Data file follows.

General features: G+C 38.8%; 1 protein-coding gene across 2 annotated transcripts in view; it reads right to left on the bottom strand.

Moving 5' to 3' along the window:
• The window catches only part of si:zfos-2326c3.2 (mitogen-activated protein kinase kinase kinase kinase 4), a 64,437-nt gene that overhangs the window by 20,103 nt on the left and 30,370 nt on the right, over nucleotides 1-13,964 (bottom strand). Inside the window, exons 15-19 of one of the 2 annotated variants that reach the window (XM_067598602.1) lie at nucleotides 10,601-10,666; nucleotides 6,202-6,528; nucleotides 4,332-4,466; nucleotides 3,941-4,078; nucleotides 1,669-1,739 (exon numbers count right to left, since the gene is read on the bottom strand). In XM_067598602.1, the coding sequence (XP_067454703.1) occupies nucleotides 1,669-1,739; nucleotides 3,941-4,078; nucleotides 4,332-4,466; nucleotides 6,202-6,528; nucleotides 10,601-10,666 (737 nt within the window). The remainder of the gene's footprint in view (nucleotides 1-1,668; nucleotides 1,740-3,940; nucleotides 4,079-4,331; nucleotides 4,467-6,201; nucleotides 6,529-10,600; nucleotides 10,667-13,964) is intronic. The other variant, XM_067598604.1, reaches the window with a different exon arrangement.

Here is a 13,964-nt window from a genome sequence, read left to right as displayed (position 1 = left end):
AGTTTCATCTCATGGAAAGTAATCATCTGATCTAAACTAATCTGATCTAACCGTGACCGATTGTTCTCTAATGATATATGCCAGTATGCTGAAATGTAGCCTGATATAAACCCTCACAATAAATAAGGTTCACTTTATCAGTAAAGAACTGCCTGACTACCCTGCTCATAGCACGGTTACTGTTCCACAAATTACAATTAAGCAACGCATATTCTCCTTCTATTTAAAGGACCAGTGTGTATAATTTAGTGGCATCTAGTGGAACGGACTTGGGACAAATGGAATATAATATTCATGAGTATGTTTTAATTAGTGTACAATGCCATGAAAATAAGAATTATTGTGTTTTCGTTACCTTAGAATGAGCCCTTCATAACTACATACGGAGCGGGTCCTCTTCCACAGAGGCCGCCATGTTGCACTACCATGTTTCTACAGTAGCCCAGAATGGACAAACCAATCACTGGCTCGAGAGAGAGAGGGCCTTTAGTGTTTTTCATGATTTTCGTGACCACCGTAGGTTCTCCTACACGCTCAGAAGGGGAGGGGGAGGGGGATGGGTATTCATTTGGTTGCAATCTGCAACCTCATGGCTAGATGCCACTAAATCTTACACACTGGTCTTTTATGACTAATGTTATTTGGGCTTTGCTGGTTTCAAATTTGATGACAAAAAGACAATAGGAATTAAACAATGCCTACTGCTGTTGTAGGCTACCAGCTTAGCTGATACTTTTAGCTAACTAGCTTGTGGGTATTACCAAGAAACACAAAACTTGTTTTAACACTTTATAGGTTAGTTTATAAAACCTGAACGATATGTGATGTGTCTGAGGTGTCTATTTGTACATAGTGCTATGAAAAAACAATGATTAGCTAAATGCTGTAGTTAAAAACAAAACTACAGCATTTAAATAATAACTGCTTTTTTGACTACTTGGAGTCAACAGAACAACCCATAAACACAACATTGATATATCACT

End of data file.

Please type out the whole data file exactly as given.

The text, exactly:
General features: G+C 38.8%; 1 protein-coding gene across 2 annotated transcripts in view; it reads right to left on the bottom strand.

Moving 5' to 3' along the window:
• The window catches only part of si:zfos-2326c3.2 (mitogen-activated protein kinase kinase kinase kinase 4), a 64,437-nt gene that overhangs the window by 20,103 nt on the left and 30,370 nt on the right, over nucleotides 1-13,964 (bottom strand). Inside the window, exons 15-19 of one of the 2 annotated variants that reach the window (XM_067598602.1) lie at nucleotides 10,601-10,666; nucleotides 6,202-6,528; nucleotides 4,332-4,466; nucleotides 3,941-4,078; nucleotides 1,669-1,739 (exon numbers count right to left, since the gene is read on the bottom strand). In XM_067598602.1, the coding sequence (XP_067454703.1) occupies nucleotides 1,669-1,739; nucleotides 3,941-4,078; nucleotides 4,332-4,466; nucleotides 6,202-6,528; nucleotides 10,601-10,666 (737 nt within the window). The remainder of the gene's footprint in view (nucleotides 1-1,668; nucleotides 1,740-3,940; nucleotides 4,079-4,331; nucleotides 4,467-6,201; nucleotides 6,529-10,600; nucleotides 10,667-13,964) is intronic. The other variant, XM_067598604.1, reaches the window with a different exon arrangement.

Here is a 13,964-nt window from a genome sequence, read left to right as displayed (position 1 = left end):
AGTTTCATCTCATGGAAAGTAATCATCTGATCTAAACTAATCTGATCTAACCGTGACCGATTGTTCTCTAATGATATATGCCAGTATGCTGAAATGTAGCCTGATATAAACCCTCACAATAAATAAGGTTCACTTTATCAGTAAAGAACTGCCTGACTACCCTGCTCATAGCACGGTTACTGTTCCACAAATTACAATTAAGCAACGCATATTCTCCTTCTATTTAAAGGACCAGTGTGTATAATTTAGTGGCATCTAGTGGAACGGACTTGGGACAAATGGAATATAATATTCATGAGTATGTTTTAATTAGTGTACAATGCCATGAAAATAAGAATTATTGTGTTTTCGTTACCTTAGAATGAGCCCTTCATAACTACATACGGAGCGGGTCCTCTTCCACAGAGGCCGCCATGTTGCACTACCATGTTTCTACAGTAGCCCAGAATGGACAAACCAATCACTGGCTCGAGAGAGAGAGGGCCTTTAGTGTTTTTCATGATTTTCGTGACCACCGTAGGTTCTCCTACACGCTCAGAAGGGGAGGGGGAGGGGGATGGGTATTCATTTGGTTGCAATCTGCAACCTCATGGCTAGATGCCACTAAATCTTACACACTGGTCTTTTATGACTAATGTTATTTGGGCTTTGCTGGTTTCAAATTTGATGACAAAAAGACAATAGGAATTAAACAATGCCTACTGCTGTTGTAGGCTACCAGCTTAGCTGATACTTTTAGCTAACTAGCTTGTGGGTATTACCAAGAAACACAAAACTTGTTTTAACACTTTATAGGTTAGTTTATAAAACCTGAACGATATGTGATGTGTCTGAGGTGTCTATTTGTACATAGTGCTATGAAAAAACAATGATTAGCTAAATGCTGTAGTTAAAAACAAAACTACAGCATTTAAATAATAACTGCTTTTTTGACTACTTGGAGTCAACAGAACAACCCATAAACACAACATTGATATATCACT